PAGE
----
The Native peoples of Alaska have governed themselves for far longer than either the State of Alaska or the United States. Indeed, their rights of self-government are properly defended as basic human rights that are not unilaterally extinguishable by these other governments. Yet, today an assortment of questions are being raised about key aspects of Alaska Native self-governance.
Among these are questions such as: What form should Native self-government take? What powers should it include? In which communities or groups should those powers be vested? Additional questions are being raised about how the delivery of social services to Alaska Natives is organized. Who should be responsible for service delivery, and what form should service delivery take?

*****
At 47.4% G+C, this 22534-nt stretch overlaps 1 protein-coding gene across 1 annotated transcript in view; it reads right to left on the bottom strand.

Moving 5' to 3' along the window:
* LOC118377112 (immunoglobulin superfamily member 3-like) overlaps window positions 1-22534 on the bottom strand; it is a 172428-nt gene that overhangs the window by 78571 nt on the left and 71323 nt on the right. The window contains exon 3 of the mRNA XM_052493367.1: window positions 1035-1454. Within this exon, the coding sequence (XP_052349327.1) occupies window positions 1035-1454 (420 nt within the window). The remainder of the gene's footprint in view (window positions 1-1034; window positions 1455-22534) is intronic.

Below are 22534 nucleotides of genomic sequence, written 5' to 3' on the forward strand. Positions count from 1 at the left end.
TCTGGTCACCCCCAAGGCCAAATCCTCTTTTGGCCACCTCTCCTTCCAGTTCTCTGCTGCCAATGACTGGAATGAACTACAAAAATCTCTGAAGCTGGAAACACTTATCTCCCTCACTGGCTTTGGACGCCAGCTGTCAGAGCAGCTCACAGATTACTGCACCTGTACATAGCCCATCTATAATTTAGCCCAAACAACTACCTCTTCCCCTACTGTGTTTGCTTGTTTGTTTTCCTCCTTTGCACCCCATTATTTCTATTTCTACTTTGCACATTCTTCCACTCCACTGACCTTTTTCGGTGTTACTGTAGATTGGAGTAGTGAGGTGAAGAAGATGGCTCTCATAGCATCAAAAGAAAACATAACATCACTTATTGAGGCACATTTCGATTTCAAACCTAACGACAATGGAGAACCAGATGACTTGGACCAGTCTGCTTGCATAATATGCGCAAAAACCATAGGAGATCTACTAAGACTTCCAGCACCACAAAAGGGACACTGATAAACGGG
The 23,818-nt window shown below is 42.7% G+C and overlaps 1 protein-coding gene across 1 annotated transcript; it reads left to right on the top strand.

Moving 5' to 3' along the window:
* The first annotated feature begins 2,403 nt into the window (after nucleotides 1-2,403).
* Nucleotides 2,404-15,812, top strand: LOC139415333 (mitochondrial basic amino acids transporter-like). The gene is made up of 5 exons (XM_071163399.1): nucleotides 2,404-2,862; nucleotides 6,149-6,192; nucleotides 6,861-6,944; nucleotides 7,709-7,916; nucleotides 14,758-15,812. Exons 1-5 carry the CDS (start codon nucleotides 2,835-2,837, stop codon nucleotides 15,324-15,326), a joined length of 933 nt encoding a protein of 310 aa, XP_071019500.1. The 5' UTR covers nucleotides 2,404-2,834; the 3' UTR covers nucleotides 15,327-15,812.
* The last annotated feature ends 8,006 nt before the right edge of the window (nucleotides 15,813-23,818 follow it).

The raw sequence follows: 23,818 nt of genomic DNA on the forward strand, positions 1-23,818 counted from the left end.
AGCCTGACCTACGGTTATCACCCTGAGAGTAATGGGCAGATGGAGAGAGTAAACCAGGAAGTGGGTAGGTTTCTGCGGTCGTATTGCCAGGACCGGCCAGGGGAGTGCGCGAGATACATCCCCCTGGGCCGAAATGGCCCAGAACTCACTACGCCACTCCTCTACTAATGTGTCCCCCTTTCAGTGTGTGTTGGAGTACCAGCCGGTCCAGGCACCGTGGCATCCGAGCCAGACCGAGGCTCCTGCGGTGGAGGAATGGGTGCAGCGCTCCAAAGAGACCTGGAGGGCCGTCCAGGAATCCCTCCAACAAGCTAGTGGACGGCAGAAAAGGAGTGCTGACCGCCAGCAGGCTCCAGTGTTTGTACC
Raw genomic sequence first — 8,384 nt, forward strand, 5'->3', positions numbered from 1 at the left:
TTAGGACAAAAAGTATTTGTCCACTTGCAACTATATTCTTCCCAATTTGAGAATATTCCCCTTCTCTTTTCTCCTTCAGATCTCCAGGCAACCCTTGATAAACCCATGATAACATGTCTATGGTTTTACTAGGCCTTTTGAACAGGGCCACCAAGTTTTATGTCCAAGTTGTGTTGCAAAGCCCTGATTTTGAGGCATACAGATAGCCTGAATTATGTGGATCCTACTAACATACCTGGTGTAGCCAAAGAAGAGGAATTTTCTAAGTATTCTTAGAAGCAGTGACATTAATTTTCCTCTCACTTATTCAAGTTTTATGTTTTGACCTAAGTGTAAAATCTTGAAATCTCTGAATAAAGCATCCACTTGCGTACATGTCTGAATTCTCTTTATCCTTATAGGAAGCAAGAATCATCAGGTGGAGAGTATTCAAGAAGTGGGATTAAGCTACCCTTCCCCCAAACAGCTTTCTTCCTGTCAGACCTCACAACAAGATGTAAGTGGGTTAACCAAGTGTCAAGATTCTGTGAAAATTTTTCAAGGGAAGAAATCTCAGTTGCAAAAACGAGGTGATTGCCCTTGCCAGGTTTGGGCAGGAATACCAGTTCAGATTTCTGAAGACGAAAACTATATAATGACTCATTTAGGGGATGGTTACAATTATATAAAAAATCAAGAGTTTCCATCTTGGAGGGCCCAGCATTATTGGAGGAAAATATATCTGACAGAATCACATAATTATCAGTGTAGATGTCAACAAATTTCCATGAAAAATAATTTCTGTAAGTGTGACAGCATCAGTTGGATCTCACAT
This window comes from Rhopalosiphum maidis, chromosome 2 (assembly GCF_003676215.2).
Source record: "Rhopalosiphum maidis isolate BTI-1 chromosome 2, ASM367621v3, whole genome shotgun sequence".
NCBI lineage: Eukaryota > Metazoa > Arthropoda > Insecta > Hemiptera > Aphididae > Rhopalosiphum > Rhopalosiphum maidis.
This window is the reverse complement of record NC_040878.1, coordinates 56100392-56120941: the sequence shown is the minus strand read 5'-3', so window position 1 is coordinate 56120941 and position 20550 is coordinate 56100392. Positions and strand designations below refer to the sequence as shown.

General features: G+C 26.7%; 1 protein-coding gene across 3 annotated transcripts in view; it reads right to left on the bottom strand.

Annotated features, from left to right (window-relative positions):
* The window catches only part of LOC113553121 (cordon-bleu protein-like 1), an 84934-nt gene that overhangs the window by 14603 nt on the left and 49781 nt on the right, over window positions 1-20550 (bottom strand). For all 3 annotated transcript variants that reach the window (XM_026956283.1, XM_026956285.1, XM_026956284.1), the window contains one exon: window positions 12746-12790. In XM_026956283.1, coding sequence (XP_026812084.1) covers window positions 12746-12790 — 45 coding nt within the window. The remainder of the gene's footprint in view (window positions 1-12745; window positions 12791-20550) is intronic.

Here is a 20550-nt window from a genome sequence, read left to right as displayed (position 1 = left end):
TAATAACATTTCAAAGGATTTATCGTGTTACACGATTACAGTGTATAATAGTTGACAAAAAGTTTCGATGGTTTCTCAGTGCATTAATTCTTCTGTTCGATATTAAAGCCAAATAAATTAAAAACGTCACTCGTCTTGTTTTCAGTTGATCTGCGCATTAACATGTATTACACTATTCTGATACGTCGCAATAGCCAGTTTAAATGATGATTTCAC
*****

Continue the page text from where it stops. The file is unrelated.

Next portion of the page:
Such questions in many cases represent disingenuous attacks on Native rights of self-rule. They also present direct challenges to the ways that Alaska Natives currently govern themselves and to how services currently are delivered.
Cornell, Stephen, Joseph P. Kalt. "Alaska Native Self-Government and Service Delivery: What Works?" Joint Occasional Papers on Native Affairs. The Harvard Project on American Indian Economic Development, Native Nations Institute for Leadership, Management, and Policy, The University of Arizona. Tucson, Arizona. 2003. JOPNA.